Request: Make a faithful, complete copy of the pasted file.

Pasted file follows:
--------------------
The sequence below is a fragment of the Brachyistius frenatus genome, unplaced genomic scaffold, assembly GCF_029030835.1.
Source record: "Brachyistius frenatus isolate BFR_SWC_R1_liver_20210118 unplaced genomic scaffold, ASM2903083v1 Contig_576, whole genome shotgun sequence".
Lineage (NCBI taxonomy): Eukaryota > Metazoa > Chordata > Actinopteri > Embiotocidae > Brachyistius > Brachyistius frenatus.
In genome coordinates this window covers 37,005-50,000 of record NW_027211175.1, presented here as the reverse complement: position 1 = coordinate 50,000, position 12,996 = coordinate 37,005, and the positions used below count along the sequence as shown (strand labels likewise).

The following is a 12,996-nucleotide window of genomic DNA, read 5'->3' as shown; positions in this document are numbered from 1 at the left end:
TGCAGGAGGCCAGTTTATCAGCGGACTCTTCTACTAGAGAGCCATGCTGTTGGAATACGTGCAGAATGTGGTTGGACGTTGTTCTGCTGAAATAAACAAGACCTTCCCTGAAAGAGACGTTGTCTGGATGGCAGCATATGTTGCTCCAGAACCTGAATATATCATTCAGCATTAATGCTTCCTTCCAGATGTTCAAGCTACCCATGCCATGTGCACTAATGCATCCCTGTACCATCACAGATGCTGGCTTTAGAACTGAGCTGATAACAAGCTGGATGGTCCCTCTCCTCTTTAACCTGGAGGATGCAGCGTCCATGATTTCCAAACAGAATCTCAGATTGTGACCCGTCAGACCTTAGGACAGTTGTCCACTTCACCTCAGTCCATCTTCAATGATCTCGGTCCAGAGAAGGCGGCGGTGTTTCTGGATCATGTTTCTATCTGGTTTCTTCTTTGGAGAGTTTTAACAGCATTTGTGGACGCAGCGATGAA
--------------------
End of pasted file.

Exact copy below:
The sequence below is a fragment of the Brachyistius frenatus genome, unplaced genomic scaffold, assembly GCF_029030835.1.
Source record: "Brachyistius frenatus isolate BFR_SWC_R1_liver_20210118 unplaced genomic scaffold, ASM2903083v1 Contig_576, whole genome shotgun sequence".
Lineage (NCBI taxonomy): Eukaryota > Metazoa > Chordata > Actinopteri > Embiotocidae > Brachyistius > Brachyistius frenatus.
In genome coordinates this window covers 37,005-50,000 of record NW_027211175.1, presented here as the reverse complement: position 1 = coordinate 50,000, position 12,996 = coordinate 37,005, and the positions used below count along the sequence as shown (strand labels likewise).

The following is a 12,996-nucleotide window of genomic DNA, read 5'->3' as shown; positions in this document are numbered from 1 at the left end:
TGCAGGAGGCCAGTTTATCAGCGGACTCTTCTACTAGAGAGCCATGCTGTTGGAATACGTGCAGAATGTGGTTGGACGTTGTTCTGCTGAAATAAACAAGACCTTCCCTGAAAGAGACGTTGTCTGGATGGCAGCATATGTTGCTCCAGAACCTGAATATATCATTCAGCATTAATGCTTCCTTCCAGATGTTCAAGCTACCCATGCCATGTGCACTAATGCATCCCTGTACCATCACAGATGCTGGCTTTAGAACTGAGCTGATAACAAGCTGGATGGTCCCTCTCCTCTTTAACCTGGAGGATGCAGCGTCCATGATTTCCAAACAGAATCTCAGATTGTGACCCGTCAGACCTTAGGACAGTTGTCCACTTCACCTCAGTCCATCTTCAATGATCTCGGTCCAGAGAAGGCGGCGGTGTTTCTGGATCATGTTTCTATCTGGTTTCTTCTTTGGAGAGTTTTAACAGCATTTGTGGACGCAGCGATGAA